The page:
Electrofishing At Night Reveals Secrets About Bass Populations
by Mark Latti, Maine Inland Fisheries & Wildlife
from The Fishing Wire
The electrofishing boat has two booms which deliver an electric current into the water.
Each year during late May and early June, the regional office gets a phone call or two about some strange things happening during the wee hours of the morning on some local lake or pond. I even had one caller exclaim once that a UFO had landed on the pond! If you see such a thing, rest assured it is probably not a UFO, but rather your regional fisheries staff working late nights to collect fishery resource information.
Each year about this time, the regional fisheries staff of the Sebago Lakes Region sample 2-4 different waters to collect baseline information on the bass population(s), as well as determine the relative abundance of other fish species. Sampling is done at this time of year during the night, because the fish are more likely to be in shallower water spawning and are less likely to be spooked by the approach of a boat.
Each bass is measured and weighed, so biologists get a clearer picture of the bass population in the lake.
This sampling is performed with an electrofishing boat. A what? An electrofishing boat has an onboard generator that delivers an electric current into the water, which temporarily stuns the fish so they can be collected with nets. Because the work is done in pitch black conditions, there are lots and lots of lights, beepers, and motor sounds…no wonder we get mistaken for aliens!
Prior to sampling, we survey the shoreline habitat of each lake (in daylight) and categorize the shoreline habitat into different habitat types (i.e. sand, cobble/rubble, muck with weeds, etc.) and mark the start and end of each with a GPS unit. Since most lakes are too large to sample the entire shoreline in a night. We then take the habitat data for the entire lake and develop partial sampling transects of each habitat type relative to their proportion in the lake. Once determined, coordinates for these sampling transects are entered back into the GPS, so we can navigate in the dark.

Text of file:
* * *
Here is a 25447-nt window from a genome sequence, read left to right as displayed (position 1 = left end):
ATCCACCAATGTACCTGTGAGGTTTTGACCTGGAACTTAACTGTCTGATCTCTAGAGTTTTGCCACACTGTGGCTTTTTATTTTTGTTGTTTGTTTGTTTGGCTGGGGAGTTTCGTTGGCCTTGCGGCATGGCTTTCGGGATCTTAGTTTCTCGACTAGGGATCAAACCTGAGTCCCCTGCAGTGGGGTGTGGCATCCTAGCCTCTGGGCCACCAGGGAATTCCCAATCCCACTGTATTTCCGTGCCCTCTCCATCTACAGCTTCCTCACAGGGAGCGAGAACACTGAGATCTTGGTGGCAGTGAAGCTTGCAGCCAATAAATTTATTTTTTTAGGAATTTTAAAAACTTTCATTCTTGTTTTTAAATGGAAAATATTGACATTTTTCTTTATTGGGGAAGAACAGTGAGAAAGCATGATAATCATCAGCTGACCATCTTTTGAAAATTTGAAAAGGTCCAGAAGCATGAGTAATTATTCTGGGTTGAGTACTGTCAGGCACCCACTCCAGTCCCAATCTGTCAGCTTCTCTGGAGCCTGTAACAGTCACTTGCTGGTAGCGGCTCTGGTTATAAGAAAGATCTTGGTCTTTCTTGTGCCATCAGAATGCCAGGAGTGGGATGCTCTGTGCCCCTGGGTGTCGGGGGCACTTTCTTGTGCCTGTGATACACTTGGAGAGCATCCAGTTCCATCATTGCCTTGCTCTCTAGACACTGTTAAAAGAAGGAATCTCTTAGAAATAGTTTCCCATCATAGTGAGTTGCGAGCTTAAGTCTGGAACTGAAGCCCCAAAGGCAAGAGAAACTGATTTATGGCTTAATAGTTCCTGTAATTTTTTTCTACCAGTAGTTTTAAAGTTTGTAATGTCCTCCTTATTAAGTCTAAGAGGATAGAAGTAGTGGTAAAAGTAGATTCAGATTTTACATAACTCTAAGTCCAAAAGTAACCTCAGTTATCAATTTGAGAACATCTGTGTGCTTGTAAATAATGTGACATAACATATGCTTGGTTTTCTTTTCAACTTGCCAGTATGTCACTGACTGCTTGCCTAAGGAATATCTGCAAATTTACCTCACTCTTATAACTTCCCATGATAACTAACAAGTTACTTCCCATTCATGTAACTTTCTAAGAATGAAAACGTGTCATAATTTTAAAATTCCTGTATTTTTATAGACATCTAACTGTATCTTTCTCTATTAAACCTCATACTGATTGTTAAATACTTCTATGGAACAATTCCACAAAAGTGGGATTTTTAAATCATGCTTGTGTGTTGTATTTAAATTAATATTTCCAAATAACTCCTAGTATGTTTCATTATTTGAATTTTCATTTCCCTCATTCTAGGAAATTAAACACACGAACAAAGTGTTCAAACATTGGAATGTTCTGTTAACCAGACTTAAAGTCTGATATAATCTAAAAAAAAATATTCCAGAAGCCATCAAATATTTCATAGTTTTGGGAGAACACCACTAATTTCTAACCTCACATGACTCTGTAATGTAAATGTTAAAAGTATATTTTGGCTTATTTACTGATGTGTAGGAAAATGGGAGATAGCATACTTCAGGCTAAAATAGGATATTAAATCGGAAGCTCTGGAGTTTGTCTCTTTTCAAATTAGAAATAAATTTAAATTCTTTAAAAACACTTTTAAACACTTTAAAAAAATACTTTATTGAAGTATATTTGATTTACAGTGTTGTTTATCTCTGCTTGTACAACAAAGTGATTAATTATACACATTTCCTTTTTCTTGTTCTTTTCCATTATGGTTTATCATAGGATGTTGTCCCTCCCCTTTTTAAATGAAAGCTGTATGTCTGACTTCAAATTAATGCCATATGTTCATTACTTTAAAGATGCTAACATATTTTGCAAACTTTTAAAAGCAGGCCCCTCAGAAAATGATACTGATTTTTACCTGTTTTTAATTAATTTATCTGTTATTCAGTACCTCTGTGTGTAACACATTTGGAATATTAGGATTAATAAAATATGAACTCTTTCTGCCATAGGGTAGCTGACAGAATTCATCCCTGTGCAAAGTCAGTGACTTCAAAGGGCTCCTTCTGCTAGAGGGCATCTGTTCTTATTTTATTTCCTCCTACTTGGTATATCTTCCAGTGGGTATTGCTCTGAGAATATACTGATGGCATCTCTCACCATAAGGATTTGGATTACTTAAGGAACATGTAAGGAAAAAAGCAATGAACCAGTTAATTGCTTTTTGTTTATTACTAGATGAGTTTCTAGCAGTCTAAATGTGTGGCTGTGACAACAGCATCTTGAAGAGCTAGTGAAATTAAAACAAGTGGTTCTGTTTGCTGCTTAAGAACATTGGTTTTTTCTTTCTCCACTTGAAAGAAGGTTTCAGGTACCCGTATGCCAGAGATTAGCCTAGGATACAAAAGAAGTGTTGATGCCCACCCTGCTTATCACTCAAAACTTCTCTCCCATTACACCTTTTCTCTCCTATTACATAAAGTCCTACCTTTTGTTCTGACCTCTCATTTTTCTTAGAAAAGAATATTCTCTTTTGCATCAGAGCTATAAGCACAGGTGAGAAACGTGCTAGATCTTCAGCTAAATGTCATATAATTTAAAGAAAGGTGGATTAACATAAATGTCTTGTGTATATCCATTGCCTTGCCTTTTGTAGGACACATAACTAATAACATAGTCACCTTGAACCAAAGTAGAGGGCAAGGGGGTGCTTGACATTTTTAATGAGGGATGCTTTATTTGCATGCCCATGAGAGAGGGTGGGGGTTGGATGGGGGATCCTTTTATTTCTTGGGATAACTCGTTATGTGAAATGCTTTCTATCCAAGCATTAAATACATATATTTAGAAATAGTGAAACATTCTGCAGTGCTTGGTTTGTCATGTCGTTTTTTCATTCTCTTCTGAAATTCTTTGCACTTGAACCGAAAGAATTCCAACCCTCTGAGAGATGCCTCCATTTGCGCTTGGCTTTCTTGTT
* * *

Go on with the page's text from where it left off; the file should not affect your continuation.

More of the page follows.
The boat hugs the shoreline and biologists are ready to net any fish that are temporarily stunned.
The boat is operated by a crew of three, one boat driver and two netters. Fish are stunned, netted, and placed into a live well for each transect. After one or two transects are sampled, the bass are anesthetized then each is measured, weighed, and returned to the lake or pond to recover. This work is repeated for each transect until completed, which is typically sometime between 2:00 and 3:00 a.m.
Sometimes the night drags into early morning, but the onboard work lights allow biologists to accurately measure and record the data they need.
To date, we have collected baseline data on about 50 regional bass waters. This baseline length, weight, size class structure and catch per unit of effort data (abundance) on bass gives us a basis for categorizing waters by fishery quality, comparing populations or performance among other regional waters, and for evaluating changes in population characteristics over time due to varying regulations, environmental conditions, or other variables.
The next time your “upta camp”, beware of those nocturnal biologists. Hopefully, we will not be interrupting your peaceful evening, but if we do…it’s all to evaluate, protect, and enhance our important fishery resources.
The controls at the helm of the electrofishing boat are a little more complex than most center consoles.
Once the fish are measured, they are released back into the water, so lunkers like this one can be caught again.